Hockey News: The Blackhawks commissioned a mask for their emergency goaltender, Eric Semborski. It was done by Corey Crawford’s artist, David Gunnarsson (from Marc-Louis Paprzyca). … Former Coyotes player Mike Gartner, thinking he was signing a promotional jersey, accidentally autographed Shane Doan’s game jersey the other night (from Vince Serritella). … Some local hockey players wore throwback uniforms to re-enact the 1907 Stanley Cup match-up between the Kenora Thistles and the Montreal Wanderers (from Will Scheibler). … The ECHL has a fantasy program in which fans can vote on one player from each team who’ll wear a special patch, plus a goalie who’ll wear a gold-themed jersey. You can see two of the goalies here and here (from K.C. Kless).

NBA News: Here’s a look at some notable sneakers from the NBA’s All-Star Weekend (thanks, Brinke). … Here’s something I didn’t know (or maybe just forgot): Craig Hodges, who won the 1992 NBA Three Point Contest, defended his title in 1993 even though he’d been waived by the Bulls and was a free agent at the time. The NBA initially omitted him from the field of contestants but eventually allowed him to compete while wearing a generic NBA jersey (from Jonathan, who didn’t give his last name). … The Cartoon Network reimagined their shows as NBA logos (thanks, Mike).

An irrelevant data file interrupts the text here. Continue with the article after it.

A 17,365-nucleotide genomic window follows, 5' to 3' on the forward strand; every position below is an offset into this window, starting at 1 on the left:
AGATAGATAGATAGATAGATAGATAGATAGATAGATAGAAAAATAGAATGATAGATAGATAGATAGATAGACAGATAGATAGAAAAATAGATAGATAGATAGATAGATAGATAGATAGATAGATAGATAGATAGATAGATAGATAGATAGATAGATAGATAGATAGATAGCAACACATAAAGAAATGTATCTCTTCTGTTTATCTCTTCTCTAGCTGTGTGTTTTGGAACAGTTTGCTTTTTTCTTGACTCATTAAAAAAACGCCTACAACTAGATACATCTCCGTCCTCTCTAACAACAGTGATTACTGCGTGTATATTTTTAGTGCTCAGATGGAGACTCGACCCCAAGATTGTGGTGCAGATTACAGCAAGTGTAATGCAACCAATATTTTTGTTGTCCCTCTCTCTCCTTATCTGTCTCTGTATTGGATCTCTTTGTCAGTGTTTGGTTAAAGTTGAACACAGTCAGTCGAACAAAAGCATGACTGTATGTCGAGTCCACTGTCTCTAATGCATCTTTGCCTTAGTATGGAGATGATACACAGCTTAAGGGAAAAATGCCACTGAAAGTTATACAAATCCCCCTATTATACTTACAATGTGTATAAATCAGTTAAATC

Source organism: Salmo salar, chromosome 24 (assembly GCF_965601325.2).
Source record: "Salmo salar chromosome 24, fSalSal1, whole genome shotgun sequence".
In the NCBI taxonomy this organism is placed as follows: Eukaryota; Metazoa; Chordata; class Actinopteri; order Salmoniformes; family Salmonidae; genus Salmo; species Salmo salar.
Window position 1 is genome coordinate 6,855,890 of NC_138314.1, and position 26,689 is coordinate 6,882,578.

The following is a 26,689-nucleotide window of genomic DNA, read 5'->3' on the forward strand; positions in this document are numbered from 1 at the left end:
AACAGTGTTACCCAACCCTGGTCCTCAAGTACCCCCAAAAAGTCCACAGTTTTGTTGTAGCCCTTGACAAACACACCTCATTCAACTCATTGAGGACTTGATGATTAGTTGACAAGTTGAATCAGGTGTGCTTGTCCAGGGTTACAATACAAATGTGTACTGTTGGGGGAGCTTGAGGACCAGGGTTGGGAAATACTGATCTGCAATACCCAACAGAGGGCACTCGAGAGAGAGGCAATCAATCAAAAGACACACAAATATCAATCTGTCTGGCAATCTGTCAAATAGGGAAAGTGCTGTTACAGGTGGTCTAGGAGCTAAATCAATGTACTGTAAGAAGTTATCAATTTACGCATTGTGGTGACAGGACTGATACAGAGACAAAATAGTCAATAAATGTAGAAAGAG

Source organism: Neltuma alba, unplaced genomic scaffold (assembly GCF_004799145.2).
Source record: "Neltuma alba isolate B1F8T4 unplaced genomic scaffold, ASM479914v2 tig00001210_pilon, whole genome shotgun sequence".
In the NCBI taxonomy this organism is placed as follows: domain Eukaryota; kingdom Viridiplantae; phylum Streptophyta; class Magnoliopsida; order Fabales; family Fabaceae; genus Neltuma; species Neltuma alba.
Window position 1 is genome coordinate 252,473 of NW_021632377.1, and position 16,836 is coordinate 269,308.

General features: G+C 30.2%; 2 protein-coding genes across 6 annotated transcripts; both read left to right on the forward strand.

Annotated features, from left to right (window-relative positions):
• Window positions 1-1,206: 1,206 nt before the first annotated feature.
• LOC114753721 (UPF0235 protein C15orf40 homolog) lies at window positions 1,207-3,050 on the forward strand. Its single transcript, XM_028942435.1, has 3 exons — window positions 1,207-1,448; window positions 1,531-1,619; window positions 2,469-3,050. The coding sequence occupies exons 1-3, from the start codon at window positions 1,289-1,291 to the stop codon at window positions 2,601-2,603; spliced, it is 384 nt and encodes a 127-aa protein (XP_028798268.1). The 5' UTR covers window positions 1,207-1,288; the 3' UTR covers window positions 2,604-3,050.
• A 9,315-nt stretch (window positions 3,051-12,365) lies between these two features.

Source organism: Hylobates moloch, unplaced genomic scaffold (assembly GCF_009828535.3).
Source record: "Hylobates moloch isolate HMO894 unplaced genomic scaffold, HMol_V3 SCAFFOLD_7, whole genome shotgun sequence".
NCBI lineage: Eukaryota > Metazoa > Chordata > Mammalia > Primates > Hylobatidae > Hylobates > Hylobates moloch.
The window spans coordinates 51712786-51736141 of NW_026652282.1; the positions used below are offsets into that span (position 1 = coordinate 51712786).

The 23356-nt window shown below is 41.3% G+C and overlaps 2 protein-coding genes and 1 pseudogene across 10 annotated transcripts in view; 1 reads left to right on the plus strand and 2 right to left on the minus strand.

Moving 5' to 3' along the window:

College Hoops News: Virginia Tech will be giving away these socks for tonight’s game (from Andrew Cosentino). … Women’s hoops: NJIT and Florida Gulf Coast went last night (from Jeff Mayer).

Soccer News: I put this in the NFL section, but I’ll put it here too, just in case: Here’s one of those “What if NFL teams were actually soccer teams?” projects (thanks, Mike).

Grab Bag: NASCAR fans are reported in an uproar over risqué Victory Lane models. … This is weird: Vice President Mike Pence was visiting government officials in Germany and was greeted with a 51-star American flag (from DenverGregg). … New logo for the Japan Rugby Football Union (from Jeremy Brahm). … This is pretty cool: NASCAR driver Clint Bowyer’s new helmet has a very realistic-looking faux-rust theme (from David Firestone). … A high school wrestler in Wisconsin was disqualified from a match for wearing multi-colored underwear, which apparently violated an obscure rule (from Jerry Nitzh).

Comments (60)

    Typo 1: “a new version based on Ebetts Field”–Ebbets

    Typo 2″ “NJIT ad Florida Gulf Coast”–at? and?

    It’s too bad the original owner of the NFL book could not see fit to hold onto it. You are fortunate to have it now, and I hope you’ll be able to keep it for a long time to come.